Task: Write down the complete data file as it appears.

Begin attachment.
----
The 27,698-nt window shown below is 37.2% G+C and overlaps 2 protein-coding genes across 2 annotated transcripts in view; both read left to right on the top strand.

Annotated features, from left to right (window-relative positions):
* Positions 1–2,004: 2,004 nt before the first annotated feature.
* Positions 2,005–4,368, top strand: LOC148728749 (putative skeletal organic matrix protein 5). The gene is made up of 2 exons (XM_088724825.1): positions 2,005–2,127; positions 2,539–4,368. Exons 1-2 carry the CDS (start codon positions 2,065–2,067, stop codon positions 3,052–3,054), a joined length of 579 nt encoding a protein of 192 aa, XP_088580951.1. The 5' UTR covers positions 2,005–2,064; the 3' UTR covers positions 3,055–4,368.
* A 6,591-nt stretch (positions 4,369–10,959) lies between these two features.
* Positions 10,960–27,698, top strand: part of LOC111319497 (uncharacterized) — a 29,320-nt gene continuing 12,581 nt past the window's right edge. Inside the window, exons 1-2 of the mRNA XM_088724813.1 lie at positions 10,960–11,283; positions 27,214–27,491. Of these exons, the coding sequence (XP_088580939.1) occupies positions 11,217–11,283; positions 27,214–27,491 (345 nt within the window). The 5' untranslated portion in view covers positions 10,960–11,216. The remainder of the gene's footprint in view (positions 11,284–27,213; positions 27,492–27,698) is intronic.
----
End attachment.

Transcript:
The 27,698-nt window shown below is 37.2% G+C and overlaps 2 protein-coding genes across 2 annotated transcripts in view; both read left to right on the top strand.

Annotated features, from left to right (window-relative positions):
* Positions 1–2,004: 2,004 nt before the first annotated feature.
* Positions 2,005–4,368, top strand: LOC148728749 (putative skeletal organic matrix protein 5). The gene is made up of 2 exons (XM_088724825.1): positions 2,005–2,127; positions 2,539–4,368. Exons 1-2 carry the CDS (start codon positions 2,065–2,067, stop codon positions 3,052–3,054), a joined length of 579 nt encoding a protein of 192 aa, XP_088580951.1. The 5' UTR covers positions 2,005–2,064; the 3' UTR covers positions 3,055–4,368.
* A 6,591-nt stretch (positions 4,369–10,959) lies between these two features.
* Positions 10,960–27,698, top strand: part of LOC111319497 (uncharacterized) — a 29,320-nt gene continuing 12,581 nt past the window's right edge. Inside the window, exons 1-2 of the mRNA XM_088724813.1 lie at positions 10,960–11,283; positions 27,214–27,491. Of these exons, the coding sequence (XP_088580939.1) occupies positions 11,217–11,283; positions 27,214–27,491 (345 nt within the window). The 5' untranslated portion in view covers positions 10,960–11,216. The remainder of the gene's footprint in view (positions 11,284–27,213; positions 27,492–27,698) is intronic.